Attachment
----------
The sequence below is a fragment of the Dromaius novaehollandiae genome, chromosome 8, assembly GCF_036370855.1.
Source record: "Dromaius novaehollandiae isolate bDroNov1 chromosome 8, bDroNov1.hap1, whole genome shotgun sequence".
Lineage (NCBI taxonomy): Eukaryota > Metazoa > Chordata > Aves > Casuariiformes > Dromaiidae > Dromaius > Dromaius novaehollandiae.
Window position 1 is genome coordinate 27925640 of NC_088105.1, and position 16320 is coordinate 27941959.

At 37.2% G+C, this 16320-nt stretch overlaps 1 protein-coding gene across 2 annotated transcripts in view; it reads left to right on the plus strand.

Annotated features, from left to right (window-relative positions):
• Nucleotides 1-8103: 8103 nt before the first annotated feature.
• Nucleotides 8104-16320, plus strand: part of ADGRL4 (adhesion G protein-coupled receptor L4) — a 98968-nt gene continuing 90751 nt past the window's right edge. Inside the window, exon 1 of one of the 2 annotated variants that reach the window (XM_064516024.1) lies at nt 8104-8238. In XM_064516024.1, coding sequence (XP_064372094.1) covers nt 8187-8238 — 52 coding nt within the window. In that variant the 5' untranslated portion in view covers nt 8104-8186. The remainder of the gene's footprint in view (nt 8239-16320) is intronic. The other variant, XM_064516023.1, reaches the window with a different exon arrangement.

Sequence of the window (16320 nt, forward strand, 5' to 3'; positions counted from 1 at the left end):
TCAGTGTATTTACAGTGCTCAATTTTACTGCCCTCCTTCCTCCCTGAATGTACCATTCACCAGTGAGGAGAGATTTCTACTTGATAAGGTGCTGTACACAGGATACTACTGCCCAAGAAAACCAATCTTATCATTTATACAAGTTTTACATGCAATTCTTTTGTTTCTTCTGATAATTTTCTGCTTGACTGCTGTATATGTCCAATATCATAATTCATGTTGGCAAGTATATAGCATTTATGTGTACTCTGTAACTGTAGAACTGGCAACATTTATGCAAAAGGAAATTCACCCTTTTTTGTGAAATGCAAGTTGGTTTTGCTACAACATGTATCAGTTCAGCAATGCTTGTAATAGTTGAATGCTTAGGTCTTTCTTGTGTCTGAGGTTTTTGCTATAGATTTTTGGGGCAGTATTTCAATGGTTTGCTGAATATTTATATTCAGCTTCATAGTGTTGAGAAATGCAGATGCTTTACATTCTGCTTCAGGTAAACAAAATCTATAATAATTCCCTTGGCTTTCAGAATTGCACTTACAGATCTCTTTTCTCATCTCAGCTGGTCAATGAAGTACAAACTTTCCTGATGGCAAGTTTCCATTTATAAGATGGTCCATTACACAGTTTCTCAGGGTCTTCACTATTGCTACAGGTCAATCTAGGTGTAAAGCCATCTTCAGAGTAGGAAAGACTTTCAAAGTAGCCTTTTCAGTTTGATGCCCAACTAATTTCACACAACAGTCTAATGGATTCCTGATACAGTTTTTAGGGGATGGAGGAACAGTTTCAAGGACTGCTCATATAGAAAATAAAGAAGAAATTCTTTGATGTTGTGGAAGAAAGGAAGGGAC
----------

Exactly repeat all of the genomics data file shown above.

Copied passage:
The sequence below is a fragment of the Dromaius novaehollandiae genome, chromosome 8, assembly GCF_036370855.1.
Source record: "Dromaius novaehollandiae isolate bDroNov1 chromosome 8, bDroNov1.hap1, whole genome shotgun sequence".
Lineage (NCBI taxonomy): Eukaryota > Metazoa > Chordata > Aves > Casuariiformes > Dromaiidae > Dromaius > Dromaius novaehollandiae.
Window position 1 is genome coordinate 27925640 of NC_088105.1, and position 16320 is coordinate 27941959.

At 37.2% G+C, this 16320-nt stretch overlaps 1 protein-coding gene across 2 annotated transcripts in view; it reads left to right on the plus strand.

Annotated features, from left to right (window-relative positions):
• Nucleotides 1-8103: 8103 nt before the first annotated feature.
• Nucleotides 8104-16320, plus strand: part of ADGRL4 (adhesion G protein-coupled receptor L4) — a 98968-nt gene continuing 90751 nt past the window's right edge. Inside the window, exon 1 of one of the 2 annotated variants that reach the window (XM_064516024.1) lies at nt 8104-8238. In XM_064516024.1, coding sequence (XP_064372094.1) covers nt 8187-8238 — 52 coding nt within the window. In that variant the 5' untranslated portion in view covers nt 8104-8186. The remainder of the gene's footprint in view (nt 8239-16320) is intronic. The other variant, XM_064516023.1, reaches the window with a different exon arrangement.

Sequence of the window (16320 nt, forward strand, 5' to 3'; positions counted from 1 at the left end):
TCAGTGTATTTACAGTGCTCAATTTTACTGCCCTCCTTCCTCCCTGAATGTACCATTCACCAGTGAGGAGAGATTTCTACTTGATAAGGTGCTGTACACAGGATACTACTGCCCAAGAAAACCAATCTTATCATTTATACAAGTTTTACATGCAATTCTTTTGTTTCTTCTGATAATTTTCTGCTTGACTGCTGTATATGTCCAATATCATAATTCATGTTGGCAAGTATATAGCATTTATGTGTACTCTGTAACTGTAGAACTGGCAACATTTATGCAAAAGGAAATTCACCCTTTTTTGTGAAATGCAAGTTGGTTTTGCTACAACATGTATCAGTTCAGCAATGCTTGTAATAGTTGAATGCTTAGGTCTTTCTTGTGTCTGAGGTTTTTGCTATAGATTTTTGGGGCAGTATTTCAATGGTTTGCTGAATATTTATATTCAGCTTCATAGTGTTGAGAAATGCAGATGCTTTACATTCTGCTTCAGGTAAACAAAATCTATAATAATTCCCTTGGCTTTCAGAATTGCACTTACAGATCTCTTTTCTCATCTCAGCTGGTCAATGAAGTACAAACTTTCCTGATGGCAAGTTTCCATTTATAAGATGGTCCATTACACAGTTTCTCAGGGTCTTCACTATTGCTACAGGTCAATCTAGGTGTAAAGCCATCTTCAGAGTAGGAAAGACTTTCAAAGTAGCCTTTTCAGTTTGATGCCCAACTAATTTCACACAACAGTCTAATGGATTCCTGATACAGTTTTTAGGGGATGGAGGAACAGTTTCAAGGACTGCTCATATAGAAAATAAAGAAGAAATTCTTTGATGTTGTGGAAGAAAGGAAGGGAC